2032.0 - Census of Population and Housing: Australia in Profile -- A Regional Analysis, 1996  
ARCHIVED ISSUE Released at 11:30 AM (CANBERRA TIME) 14/12/1998   
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December 14, 1998
Embargoed: 11:30 AM (AEST)

Australia in Profile: A regional analysis of NT - ABS

A major new social report, Australia in Profile: a Regional Analysis,released today by the Australian Bureau of Statistics, uses results from the 1996 Census of Population and Housing to describe some of the major differences in the characteristics and well-being of people living in different parts of Australia. This report enables comparisons of Northern Territory regions with regions across other States and Territories.

This report capitalises on the strength of the Census which is to provide detailed information for small geographic areas. The report also compares and contrasts the circumstances of people living in urban and rural areas, and identifies regions with the highest or lowest proportions of people with particular characteristics.

Australia in Profile: a Regional Analysis is divided into two main parts. The first consists of seven chapters discussing topics of social interest and concern in a range of areas including, cultural diversity, living arrangements, and employment and unemployment.

The second part of the report consists of a detailed social indicator table which presents a selection of key indicators for Statistical Local Areas - towns, shires and municipalities - across NT and Australia. At a glance NT can be compared to the rest of the nation.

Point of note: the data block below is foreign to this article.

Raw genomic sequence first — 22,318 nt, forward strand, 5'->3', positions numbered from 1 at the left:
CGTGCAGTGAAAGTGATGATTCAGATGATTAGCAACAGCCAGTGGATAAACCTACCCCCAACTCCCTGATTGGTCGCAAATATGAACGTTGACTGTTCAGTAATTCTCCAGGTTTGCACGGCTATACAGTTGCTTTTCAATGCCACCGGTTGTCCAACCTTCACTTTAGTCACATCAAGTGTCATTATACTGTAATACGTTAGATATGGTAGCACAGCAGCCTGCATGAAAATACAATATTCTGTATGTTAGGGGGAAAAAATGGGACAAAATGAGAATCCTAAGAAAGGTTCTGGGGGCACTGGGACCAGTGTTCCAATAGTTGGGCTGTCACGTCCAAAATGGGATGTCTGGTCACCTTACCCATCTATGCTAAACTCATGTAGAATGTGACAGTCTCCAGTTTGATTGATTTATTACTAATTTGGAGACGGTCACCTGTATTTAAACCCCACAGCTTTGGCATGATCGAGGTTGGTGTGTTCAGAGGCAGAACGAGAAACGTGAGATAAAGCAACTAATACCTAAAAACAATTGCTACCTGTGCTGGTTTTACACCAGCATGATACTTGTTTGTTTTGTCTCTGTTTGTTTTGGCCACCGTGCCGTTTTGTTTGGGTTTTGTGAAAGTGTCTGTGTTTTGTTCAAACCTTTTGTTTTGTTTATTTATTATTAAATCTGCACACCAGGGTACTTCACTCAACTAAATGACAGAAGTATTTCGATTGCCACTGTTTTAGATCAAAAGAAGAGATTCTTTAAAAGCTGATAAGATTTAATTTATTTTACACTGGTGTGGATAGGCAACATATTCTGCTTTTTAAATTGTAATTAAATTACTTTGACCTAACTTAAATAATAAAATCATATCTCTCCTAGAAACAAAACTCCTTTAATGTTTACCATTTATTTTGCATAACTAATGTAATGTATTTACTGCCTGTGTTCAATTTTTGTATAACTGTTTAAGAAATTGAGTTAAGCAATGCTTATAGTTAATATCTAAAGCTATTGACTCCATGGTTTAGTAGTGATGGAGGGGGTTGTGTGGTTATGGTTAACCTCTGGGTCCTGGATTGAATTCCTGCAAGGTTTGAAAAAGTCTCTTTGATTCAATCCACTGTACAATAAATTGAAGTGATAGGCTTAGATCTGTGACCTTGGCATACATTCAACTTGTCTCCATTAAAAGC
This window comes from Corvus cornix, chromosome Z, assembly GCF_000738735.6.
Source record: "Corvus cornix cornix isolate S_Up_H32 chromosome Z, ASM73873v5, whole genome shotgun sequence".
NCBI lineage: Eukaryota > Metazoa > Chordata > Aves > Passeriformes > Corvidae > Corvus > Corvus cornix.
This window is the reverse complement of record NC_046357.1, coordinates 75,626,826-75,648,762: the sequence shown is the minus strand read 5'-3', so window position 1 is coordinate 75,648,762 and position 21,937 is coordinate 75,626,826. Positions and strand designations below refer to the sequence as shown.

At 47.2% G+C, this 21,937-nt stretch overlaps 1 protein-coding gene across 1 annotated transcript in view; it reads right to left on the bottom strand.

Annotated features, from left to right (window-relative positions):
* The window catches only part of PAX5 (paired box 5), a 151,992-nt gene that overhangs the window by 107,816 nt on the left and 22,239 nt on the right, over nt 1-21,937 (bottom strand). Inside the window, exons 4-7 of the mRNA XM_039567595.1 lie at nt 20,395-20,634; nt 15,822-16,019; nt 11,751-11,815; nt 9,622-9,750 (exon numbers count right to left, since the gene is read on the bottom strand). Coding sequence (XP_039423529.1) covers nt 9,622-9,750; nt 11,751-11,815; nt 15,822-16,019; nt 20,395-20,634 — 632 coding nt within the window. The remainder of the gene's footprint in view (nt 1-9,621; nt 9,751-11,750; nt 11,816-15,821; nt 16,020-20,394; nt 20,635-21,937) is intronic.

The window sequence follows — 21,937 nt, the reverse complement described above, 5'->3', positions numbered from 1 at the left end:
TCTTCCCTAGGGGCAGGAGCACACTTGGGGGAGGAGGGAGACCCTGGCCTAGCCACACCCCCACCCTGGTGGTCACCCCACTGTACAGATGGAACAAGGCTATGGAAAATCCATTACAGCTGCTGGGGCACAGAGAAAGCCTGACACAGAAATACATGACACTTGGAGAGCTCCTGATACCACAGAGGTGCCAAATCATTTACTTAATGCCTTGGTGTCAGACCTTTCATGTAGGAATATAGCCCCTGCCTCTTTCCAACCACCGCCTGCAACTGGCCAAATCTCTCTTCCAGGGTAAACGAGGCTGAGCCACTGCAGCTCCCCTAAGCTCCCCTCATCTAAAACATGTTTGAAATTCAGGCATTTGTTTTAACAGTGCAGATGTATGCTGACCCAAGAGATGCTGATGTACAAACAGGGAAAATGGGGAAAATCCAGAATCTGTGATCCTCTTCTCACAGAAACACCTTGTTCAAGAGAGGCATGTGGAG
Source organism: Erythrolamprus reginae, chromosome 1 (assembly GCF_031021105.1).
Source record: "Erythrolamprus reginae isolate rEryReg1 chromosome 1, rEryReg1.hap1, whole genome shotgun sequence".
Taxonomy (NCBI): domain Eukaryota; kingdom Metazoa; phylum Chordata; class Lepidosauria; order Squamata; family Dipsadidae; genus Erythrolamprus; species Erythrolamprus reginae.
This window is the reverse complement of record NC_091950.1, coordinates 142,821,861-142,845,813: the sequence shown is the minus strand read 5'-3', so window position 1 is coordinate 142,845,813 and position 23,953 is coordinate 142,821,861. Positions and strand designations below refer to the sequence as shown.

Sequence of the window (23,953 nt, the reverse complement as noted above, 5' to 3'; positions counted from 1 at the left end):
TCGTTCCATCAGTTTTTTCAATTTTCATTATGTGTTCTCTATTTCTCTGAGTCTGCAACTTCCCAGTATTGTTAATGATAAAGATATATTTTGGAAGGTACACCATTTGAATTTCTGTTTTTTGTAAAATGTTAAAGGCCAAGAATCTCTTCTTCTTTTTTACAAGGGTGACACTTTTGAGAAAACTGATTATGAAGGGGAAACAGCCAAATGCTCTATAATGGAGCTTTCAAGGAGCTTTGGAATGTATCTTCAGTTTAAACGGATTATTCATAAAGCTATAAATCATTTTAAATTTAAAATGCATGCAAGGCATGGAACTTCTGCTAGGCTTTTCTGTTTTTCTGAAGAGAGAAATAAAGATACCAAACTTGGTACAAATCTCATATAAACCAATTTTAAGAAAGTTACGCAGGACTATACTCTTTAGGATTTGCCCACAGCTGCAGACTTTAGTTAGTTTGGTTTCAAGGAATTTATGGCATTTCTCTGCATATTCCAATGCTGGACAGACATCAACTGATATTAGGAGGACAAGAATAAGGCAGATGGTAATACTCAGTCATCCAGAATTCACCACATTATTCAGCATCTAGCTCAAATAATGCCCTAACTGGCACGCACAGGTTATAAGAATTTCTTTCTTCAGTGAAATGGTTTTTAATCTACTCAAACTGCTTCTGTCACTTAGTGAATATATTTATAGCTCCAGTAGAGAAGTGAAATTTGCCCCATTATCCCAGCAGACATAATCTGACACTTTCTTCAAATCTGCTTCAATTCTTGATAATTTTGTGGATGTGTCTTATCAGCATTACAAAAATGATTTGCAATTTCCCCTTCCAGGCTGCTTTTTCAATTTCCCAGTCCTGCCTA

Some of the main findings for NT in the report are:
  • Between 1991 and 1996 the average annual population growth rate in Darwin and Palmerston was 1.4%, compared with 2.4% for the rest of the Territory, and 1.2% nationally.
  • At June 1996 the median age of the population of Darwin and Palmerston was 29.2 years, the lowest of all Australia's major population centres. The median age of the rest of the Territory's population was just 26.6 years.
  • Just under ten per cent of people in Darwin and Palmerston were of Indigenous origin, compared to 44% for the rest of the Territory.
  • The proportion of the population of Darwin and Palmerston born overseas was similar to that for Australia (23.4% compared with 22.8%).
  • Reflecting a younger than average population, Darwin and Palmerston (together with Canberra-Queanbeyan) had the highest proportion of couple families with dependent children of all major population centres in Australia (45% of all families).
  • Service industries accounted for 84% of employment in Darwin and Palmerston, the second highest proportion behind Canberra-Queanbeyan (90%).
  • At the time of the last Census, Darwin and Palmerston had the highest median household income of all major population centres in Australia ($885 compared with an average of $637 nationally).
  • Darwin and Palmerston had the lowest proportion (18%) of people owning their home outright (no mortgage). The next lowest of the major population centres was Cairns (30%), while the national average was 43%.

Australia in Profile: a Regional Analysis (cat. no. 2032.0) is available from ABS bookshops. Other Media Releases which look Nationally and at individual States and Territories are also available from this site.